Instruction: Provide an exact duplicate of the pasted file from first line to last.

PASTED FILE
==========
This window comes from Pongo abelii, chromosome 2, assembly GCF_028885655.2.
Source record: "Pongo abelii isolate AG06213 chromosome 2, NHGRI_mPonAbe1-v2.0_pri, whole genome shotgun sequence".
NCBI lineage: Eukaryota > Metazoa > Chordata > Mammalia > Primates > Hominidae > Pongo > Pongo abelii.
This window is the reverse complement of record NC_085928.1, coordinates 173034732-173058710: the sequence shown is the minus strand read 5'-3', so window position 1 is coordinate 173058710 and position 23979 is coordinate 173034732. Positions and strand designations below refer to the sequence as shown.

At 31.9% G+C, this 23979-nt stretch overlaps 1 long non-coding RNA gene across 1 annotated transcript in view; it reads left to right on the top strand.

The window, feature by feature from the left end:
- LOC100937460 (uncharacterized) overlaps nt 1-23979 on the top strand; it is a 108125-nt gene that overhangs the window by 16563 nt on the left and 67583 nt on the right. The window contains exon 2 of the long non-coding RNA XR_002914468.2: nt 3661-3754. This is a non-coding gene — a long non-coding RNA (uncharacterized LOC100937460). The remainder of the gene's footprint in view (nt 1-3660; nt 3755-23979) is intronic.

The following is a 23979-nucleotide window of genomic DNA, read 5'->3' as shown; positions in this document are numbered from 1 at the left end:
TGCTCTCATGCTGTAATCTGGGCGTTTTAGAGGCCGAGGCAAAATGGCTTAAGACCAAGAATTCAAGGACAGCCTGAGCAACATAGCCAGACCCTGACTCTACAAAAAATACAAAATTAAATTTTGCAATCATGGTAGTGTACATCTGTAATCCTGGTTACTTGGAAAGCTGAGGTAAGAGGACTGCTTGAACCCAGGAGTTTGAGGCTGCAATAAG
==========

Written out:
This window comes from Pongo abelii, chromosome 2, assembly GCF_028885655.2.
Source record: "Pongo abelii isolate AG06213 chromosome 2, NHGRI_mPonAbe1-v2.0_pri, whole genome shotgun sequence".
NCBI lineage: Eukaryota > Metazoa > Chordata > Mammalia > Primates > Hominidae > Pongo > Pongo abelii.
This window is the reverse complement of record NC_085928.1, coordinates 173034732-173058710: the sequence shown is the minus strand read 5'-3', so window position 1 is coordinate 173058710 and position 23979 is coordinate 173034732. Positions and strand designations below refer to the sequence as shown.

At 31.9% G+C, this 23979-nt stretch overlaps 1 long non-coding RNA gene across 1 annotated transcript in view; it reads left to right on the top strand.

The window, feature by feature from the left end:
- LOC100937460 (uncharacterized) overlaps nt 1-23979 on the top strand; it is a 108125-nt gene that overhangs the window by 16563 nt on the left and 67583 nt on the right. The window contains exon 2 of the long non-coding RNA XR_002914468.2: nt 3661-3754. This is a non-coding gene — a long non-coding RNA (uncharacterized LOC100937460). The remainder of the gene's footprint in view (nt 1-3660; nt 3755-23979) is intronic.

The following is a 23979-nucleotide window of genomic DNA, read 5'->3' as shown; positions in this document are numbered from 1 at the left end:
TGCTCTCATGCTGTAATCTGGGCGTTTTAGAGGCCGAGGCAAAATGGCTTAAGACCAAGAATTCAAGGACAGCCTGAGCAACATAGCCAGACCCTGACTCTACAAAAAATACAAAATTAAATTTTGCAATCATGGTAGTGTACATCTGTAATCCTGGTTACTTGGAAAGCTGAGGTAAGAGGACTGCTTGAACCCAGGAGTTTGAGGCTGCAATAAG